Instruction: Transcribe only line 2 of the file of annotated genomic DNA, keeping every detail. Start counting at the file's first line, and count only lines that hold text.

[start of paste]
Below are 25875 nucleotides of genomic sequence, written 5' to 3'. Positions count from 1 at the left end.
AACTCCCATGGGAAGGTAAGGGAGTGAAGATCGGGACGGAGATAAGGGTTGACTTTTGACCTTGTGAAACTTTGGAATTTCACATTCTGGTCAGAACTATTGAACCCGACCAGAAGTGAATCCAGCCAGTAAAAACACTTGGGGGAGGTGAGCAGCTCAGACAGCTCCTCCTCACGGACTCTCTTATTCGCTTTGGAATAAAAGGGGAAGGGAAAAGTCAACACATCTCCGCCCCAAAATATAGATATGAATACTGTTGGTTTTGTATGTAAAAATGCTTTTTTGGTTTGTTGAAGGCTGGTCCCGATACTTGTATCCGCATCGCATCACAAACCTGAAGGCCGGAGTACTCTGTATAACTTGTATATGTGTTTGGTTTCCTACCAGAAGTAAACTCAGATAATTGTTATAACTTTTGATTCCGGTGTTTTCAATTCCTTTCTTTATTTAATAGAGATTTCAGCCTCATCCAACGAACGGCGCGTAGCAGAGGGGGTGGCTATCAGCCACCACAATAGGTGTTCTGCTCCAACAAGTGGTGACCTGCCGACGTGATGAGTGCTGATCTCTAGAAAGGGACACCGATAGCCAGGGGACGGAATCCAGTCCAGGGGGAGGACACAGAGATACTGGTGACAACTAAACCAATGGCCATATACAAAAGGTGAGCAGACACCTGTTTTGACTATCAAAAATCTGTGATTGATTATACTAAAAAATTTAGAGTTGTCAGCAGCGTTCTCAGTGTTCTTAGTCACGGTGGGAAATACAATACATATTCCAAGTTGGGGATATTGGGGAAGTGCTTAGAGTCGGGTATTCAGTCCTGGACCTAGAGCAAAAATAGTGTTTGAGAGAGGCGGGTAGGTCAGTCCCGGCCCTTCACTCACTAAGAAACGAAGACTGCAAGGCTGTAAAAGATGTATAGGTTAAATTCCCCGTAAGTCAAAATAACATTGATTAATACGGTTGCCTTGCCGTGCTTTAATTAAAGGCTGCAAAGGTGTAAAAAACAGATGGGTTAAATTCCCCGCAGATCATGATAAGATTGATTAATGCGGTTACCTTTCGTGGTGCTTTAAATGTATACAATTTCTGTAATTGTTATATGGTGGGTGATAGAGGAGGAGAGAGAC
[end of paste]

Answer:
AACTCCCATGGGAAGGTAAGGGAGTGAAGATCGGGACGGAGATAAGGGTTGACTTTTGACCTTGTGAAACTTTGGAATTTCACATTCTGGTCAGAACTATTGAACCCGACCAGAAGTGAATCCAGCCAGTAAAAACACTTGGGGGAGGTGAGCAGCTCAGACAGCTCCTCCTCACGGACTCTCTTATTCGCTTTGGAATAAAAGGGGAAGGGAAAAGTCAACACATCTCCGCCCCAAAATATAGATATGAATACTGTTGGTTTTGTATGTAAAAATGCTTTTTTGGTTTGTTGAAGGCTGGTCCCGATACTTGTATCCGCATCGCATCACAAACCTGAAGGCCGGAGTACTCTGTATAACTTGTATATGTGTTTGGTTTCCTACCAGAAGTAAACTCAGATAATTGTTATAACTTTTGATTCCGGTGTTTTCAATTCCTTTCTTTATTTAATAGAGATTTCAGCCTCATCCAACGAACGGCGCGTAGCAGAGGGGGTGGCTATCAGCCACCACAATAGGTGTTCTGCTCCAACAAGTGGTGACCTGCCGACGTGATGAGTGCTGATCTCTAGAAAGGGACACCGATAGCCAGGGGACGGAATCCAGTCCAGGGGGAGGACACAGAGATACTGGTGACAACTAAACCAATGGCCATATACAAAAGGTGAGCAGACACCTGTTTTGACTATCAAAAATCTGTGATTGATTATACTAAAAAATTTAGAGTTGTCAGCAGCGTTCTCAGTGTTCTTAGTCACGGTGGGAAATACAATACATATTCCAAGTTGGGGATATTGGGGAAGTGCTTAGAGTCGGGTATTCAGTCCTGGACCTAGAGCAAAAATAGTGTTTGAGAGAGGCGGGTAGGTCAGTCCCGGCCCTTCACTCACTAAGAAACGAAGACTGCAAGGCTGTAAAAGATGTATAGGTTAAATTCCCCGTAAGTCAAAATAACATTGATTAATACGGTTGCCTTGCCGTGCTTTAATTAAAGGCTGCAAAGGTGTAAAAAACAGATGGGTTAAATTCCCCGCAGATCATGATAAGATTGATTAATGCGGTTACCTTTCGTGGTGCTTTAAATGTATACAATTTCTGTAATTGTTATATGGTGGGTGATAGAGGAGGAGAGAGAC